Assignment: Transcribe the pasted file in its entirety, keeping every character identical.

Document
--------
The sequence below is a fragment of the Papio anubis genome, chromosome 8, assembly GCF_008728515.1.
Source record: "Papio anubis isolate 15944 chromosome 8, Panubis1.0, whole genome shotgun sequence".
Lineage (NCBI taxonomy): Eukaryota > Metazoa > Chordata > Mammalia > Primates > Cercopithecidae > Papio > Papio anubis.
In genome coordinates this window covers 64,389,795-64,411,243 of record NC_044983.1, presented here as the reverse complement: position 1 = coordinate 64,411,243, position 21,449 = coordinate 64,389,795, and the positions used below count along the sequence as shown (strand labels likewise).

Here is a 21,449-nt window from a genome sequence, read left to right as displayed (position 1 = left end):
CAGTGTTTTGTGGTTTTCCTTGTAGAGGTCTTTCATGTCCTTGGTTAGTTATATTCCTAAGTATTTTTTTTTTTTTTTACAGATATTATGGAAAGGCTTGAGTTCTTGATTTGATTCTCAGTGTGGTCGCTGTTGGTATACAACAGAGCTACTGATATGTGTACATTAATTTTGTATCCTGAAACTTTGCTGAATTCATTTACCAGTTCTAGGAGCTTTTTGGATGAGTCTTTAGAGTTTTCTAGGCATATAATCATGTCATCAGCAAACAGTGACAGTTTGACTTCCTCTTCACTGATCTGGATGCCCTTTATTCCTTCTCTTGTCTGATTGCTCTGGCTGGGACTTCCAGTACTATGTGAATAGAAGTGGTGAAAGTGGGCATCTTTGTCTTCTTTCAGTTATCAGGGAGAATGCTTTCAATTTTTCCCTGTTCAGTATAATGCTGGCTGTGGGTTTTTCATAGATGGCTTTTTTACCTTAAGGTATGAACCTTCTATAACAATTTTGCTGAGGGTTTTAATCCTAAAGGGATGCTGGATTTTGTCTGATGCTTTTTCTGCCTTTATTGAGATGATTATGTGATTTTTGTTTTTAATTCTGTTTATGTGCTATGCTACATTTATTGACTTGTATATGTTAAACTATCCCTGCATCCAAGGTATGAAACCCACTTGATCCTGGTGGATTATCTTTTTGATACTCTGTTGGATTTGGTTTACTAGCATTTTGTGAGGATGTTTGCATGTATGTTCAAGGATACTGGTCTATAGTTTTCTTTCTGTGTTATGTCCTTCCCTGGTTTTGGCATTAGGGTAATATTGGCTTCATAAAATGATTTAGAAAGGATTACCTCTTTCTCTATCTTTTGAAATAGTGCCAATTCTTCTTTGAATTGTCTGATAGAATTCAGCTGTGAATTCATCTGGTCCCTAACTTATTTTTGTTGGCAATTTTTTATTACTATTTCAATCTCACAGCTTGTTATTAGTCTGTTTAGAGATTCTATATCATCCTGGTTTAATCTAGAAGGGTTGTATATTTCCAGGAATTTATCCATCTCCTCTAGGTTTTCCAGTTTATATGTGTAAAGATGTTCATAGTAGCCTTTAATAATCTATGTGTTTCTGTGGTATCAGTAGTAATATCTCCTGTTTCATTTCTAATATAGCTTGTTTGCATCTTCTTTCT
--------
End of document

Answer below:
The sequence below is a fragment of the Papio anubis genome, chromosome 8, assembly GCF_008728515.1.
Source record: "Papio anubis isolate 15944 chromosome 8, Panubis1.0, whole genome shotgun sequence".
Lineage (NCBI taxonomy): Eukaryota > Metazoa > Chordata > Mammalia > Primates > Cercopithecidae > Papio > Papio anubis.
In genome coordinates this window covers 64,389,795-64,411,243 of record NC_044983.1, presented here as the reverse complement: position 1 = coordinate 64,411,243, position 21,449 = coordinate 64,389,795, and the positions used below count along the sequence as shown (strand labels likewise).

Here is a 21,449-nt window from a genome sequence, read left to right as displayed (position 1 = left end):
CAGTGTTTTGTGGTTTTCCTTGTAGAGGTCTTTCATGTCCTTGGTTAGTTATATTCCTAAGTATTTTTTTTTTTTTTTACAGATATTATGGAAAGGCTTGAGTTCTTGATTTGATTCTCAGTGTGGTCGCTGTTGGTATACAACAGAGCTACTGATATGTGTACATTAATTTTGTATCCTGAAACTTTGCTGAATTCATTTACCAGTTCTAGGAGCTTTTTGGATGAGTCTTTAGAGTTTTCTAGGCATATAATCATGTCATCAGCAAACAGTGACAGTTTGACTTCCTCTTCACTGATCTGGATGCCCTTTATTCCTTCTCTTGTCTGATTGCTCTGGCTGGGACTTCCAGTACTATGTGAATAGAAGTGGTGAAAGTGGGCATCTTTGTCTTCTTTCAGTTATCAGGGAGAATGCTTTCAATTTTTCCCTGTTCAGTATAATGCTGGCTGTGGGTTTTTCATAGATGGCTTTTTTACCTTAAGGTATGAACCTTCTATAACAATTTTGCTGAGGGTTTTAATCCTAAAGGGATGCTGGATTTTGTCTGATGCTTTTTCTGCCTTTATTGAGATGATTATGTGATTTTTGTTTTTAATTCTGTTTATGTGCTATGCTACATTTATTGACTTGTATATGTTAAACTATCCCTGCATCCAAGGTATGAAACCCACTTGATCCTGGTGGATTATCTTTTTGATACTCTGTTGGATTTGGTTTACTAGCATTTTGTGAGGATGTTTGCATGTATGTTCAAGGATACTGGTCTATAGTTTTCTTTCTGTGTTATGTCCTTCCCTGGTTTTGGCATTAGGGTAATATTGGCTTCATAAAATGATTTAGAAAGGATTACCTCTTTCTCTATCTTTTGAAATAGTGCCAATTCTTCTTTGAATTGTCTGATAGAATTCAGCTGTGAATTCATCTGGTCCCTAACTTATTTTTGTTGGCAATTTTTTATTACTATTTCAATCTCACAGCTTGTTATTAGTCTGTTTAGAGATTCTATATCATCCTGGTTTAATCTAGAAGGGTTGTATATTTCCAGGAATTTATCCATCTCCTCTAGGTTTTCCAGTTTATATGTGTAAAGATGTTCATAGTAGCCTTTAATAATCTATGTGTTTCTGTGGTATCAGTAGTAATATCTCCTGTTTCATTTCTAATATAGCTTGTTTGCATCTTCTTTCT